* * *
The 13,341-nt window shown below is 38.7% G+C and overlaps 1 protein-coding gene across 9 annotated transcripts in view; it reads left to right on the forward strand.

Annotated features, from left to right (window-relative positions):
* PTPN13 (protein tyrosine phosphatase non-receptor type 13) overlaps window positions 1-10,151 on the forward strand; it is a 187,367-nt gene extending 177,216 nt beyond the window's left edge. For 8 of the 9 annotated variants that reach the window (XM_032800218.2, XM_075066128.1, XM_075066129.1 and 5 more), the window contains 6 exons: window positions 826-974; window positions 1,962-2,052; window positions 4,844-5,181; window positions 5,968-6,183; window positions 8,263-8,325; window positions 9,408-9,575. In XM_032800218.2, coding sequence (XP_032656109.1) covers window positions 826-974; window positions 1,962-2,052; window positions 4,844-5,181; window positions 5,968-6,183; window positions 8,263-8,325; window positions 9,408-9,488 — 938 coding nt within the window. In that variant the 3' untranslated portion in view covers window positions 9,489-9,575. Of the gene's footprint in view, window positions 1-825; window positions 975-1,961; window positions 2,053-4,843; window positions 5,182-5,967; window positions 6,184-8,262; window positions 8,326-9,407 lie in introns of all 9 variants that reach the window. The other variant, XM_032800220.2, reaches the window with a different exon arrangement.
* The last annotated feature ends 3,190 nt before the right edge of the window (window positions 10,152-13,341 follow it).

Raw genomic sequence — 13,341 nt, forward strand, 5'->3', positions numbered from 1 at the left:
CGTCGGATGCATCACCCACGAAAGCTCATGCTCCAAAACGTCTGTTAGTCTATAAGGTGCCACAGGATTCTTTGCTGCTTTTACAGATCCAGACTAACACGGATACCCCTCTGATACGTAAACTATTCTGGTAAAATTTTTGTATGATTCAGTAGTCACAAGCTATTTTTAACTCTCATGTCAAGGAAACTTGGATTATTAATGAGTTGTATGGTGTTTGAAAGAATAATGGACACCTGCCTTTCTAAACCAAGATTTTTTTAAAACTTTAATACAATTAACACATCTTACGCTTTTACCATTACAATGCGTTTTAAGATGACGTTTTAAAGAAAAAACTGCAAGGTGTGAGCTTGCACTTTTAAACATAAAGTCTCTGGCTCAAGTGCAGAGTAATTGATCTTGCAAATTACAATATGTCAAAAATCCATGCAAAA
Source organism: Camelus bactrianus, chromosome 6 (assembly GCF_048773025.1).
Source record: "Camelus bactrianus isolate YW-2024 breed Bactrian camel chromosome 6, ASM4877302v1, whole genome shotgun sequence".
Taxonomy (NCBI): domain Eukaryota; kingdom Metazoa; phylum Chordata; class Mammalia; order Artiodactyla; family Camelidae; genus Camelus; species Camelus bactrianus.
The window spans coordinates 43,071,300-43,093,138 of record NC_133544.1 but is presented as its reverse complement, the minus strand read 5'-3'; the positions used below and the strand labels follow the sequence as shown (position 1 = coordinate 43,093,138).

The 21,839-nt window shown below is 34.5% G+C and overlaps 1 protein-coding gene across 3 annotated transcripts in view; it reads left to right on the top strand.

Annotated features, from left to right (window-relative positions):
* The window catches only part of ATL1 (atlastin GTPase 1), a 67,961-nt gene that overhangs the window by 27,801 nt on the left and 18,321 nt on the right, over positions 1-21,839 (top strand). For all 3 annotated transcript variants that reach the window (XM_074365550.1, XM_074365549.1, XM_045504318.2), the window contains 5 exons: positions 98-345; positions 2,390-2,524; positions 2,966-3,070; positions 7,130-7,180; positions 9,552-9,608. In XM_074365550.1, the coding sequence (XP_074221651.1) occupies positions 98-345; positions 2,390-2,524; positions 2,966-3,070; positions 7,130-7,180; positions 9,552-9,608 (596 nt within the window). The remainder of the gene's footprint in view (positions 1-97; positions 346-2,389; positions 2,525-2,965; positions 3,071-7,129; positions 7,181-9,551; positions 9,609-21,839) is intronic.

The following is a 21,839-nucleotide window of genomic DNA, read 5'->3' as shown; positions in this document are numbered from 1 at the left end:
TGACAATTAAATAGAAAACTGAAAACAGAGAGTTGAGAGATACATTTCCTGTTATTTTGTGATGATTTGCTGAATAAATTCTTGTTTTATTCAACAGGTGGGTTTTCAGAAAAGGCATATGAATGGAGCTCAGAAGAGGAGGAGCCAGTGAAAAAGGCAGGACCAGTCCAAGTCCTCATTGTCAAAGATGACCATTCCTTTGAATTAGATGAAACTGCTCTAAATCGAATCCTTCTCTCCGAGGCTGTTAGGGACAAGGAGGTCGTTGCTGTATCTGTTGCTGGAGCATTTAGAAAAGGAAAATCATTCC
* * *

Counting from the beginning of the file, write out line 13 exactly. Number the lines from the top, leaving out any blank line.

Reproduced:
* The window catches only part of ATL1 (atlastin GTPase 1), a 67,961-nt gene that overhangs the window by 27,801 nt on the left and 18,321 nt on the right, over positions 1-21,839 (top strand). For all 3 annotated transcript variants that reach the window (XM_074365550.1, XM_074365549.1, XM_045504318.2), the window contains 5 exons: positions 98-345; positions 2,390-2,524; positions 2,966-3,070; positions 7,130-7,180; positions 9,552-9,608. In XM_074365550.1, the coding sequence (XP_074221651.1) occupies positions 98-345; positions 2,390-2,524; positions 2,966-3,070; positions 7,130-7,180; positions 9,552-9,608 (596 nt within the window). The remainder of the gene's footprint in view (positions 1-97; positions 346-2,389; positions 2,525-2,965; positions 3,071-7,129; positions 7,181-9,551; positions 9,609-21,839) is intronic.